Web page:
Government publishes guidance on plans for EU citizens

Government publishes guidance on plans for EU citizens

The Home Office has today released some guidance that it has sent to the European Commission as part of its negotiations which sets out how it intends to support EU citizens currently in the UK through a new streamlined registration system post-Brexit.

It promises that the new system will be a "digital, streamlined and user friendly application system" with EU citizens consulted on its design.

The Government says it fully recognises the massive economic and cultural contribution that EU citizens living and working in the UK make and says it wants to safeguard their right to remain. 

By issuing this techncal note as part of its negotations, the Government says it is determined to reassure EU citizens and their families about any future process in securing "settled status".

Secretary of State for Exiting the EU David Davis said he was confident a deal was close, and that real progress had been made in the last negotiation round. He hoped that this document would faciliate the deal the UK wants. 

Key points:

  • Those applying to stay in the UK after we leave the EU will not have their applications refused on minor technicalities and caseworkers considering applications will use discretion where appropriate. Government expects the majority of cases to be granted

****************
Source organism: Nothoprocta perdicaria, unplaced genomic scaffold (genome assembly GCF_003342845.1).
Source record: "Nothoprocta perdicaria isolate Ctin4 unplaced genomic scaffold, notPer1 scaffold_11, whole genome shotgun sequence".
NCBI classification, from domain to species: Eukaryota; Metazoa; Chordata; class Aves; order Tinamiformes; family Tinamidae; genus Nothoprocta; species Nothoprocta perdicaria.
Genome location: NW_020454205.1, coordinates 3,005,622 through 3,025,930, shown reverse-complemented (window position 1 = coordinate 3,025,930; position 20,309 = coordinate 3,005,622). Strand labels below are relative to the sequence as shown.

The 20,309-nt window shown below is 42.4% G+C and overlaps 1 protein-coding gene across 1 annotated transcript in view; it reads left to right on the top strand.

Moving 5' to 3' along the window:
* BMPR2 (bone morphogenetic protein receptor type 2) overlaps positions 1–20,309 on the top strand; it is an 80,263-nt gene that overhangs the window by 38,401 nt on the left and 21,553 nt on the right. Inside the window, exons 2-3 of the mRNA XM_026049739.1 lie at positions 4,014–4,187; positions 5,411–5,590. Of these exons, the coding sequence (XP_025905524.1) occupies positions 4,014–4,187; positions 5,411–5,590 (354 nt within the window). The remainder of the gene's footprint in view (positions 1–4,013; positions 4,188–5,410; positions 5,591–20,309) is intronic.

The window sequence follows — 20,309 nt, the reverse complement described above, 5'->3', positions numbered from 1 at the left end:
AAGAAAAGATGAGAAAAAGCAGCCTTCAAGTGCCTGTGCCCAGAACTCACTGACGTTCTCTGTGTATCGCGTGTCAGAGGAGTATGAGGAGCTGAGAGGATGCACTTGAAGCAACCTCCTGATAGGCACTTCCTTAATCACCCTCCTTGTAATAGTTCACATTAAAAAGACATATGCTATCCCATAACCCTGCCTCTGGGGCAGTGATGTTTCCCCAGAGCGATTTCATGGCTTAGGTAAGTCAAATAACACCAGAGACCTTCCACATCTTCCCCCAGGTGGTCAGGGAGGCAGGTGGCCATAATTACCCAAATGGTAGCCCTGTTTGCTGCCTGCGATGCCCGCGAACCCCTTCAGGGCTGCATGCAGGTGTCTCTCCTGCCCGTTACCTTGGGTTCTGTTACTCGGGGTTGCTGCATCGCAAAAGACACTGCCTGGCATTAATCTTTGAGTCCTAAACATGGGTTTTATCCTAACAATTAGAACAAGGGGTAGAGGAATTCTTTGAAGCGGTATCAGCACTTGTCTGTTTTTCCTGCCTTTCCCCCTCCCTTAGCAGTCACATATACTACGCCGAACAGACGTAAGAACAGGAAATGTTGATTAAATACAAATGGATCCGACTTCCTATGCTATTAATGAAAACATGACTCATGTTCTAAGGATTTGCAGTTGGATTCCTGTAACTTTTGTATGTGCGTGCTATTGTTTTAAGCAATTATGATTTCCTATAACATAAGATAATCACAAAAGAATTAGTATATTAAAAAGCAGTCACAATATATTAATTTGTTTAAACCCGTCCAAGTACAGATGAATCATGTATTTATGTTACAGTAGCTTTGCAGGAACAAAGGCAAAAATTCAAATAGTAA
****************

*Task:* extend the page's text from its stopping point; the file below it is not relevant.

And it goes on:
• EU citizens will also be given a statutory right of appeal, in line with their current rights through the Free Movement Directive, if their application is unsuccessful
  • It will give EU citizens plenty of time to apply, with a 2-year grace period after the UK leaves the EU to make an application for settled status
  • The system will minimise the documentary evidence that applicants need to provide 
  • The cost of an application will be no more than that of a British passport
  • It will not require EU citizens to have held comprehensive sickness insurance or to provide fingerprints

The ability to retain and recruit international talent and skills is one of the biggest concerns of the games industry following the referendum and we are talking to all levels of Government to ensure the evidence around this is robust and listened to. 

Since the referendum we have consistently called for reassurance on citizen rights as well a new, smart, flexible, data-driven immigration system when we exit the EU.

Last week we submitted our response to the consultation by the Migration Advisory Committee which was commissioned by the UK Government. This reiterated the importance of diverse international talent in making and selling globally successful games.

This complements our research published earlier in 2017 which found that 57% of games businesses in the UK employ EU talent with 61% employing international talent overall. EU workers typically make up 34% of games businesses. 

We welcome this guidance and will continue to work on behalf of the sector to get the best deal possible.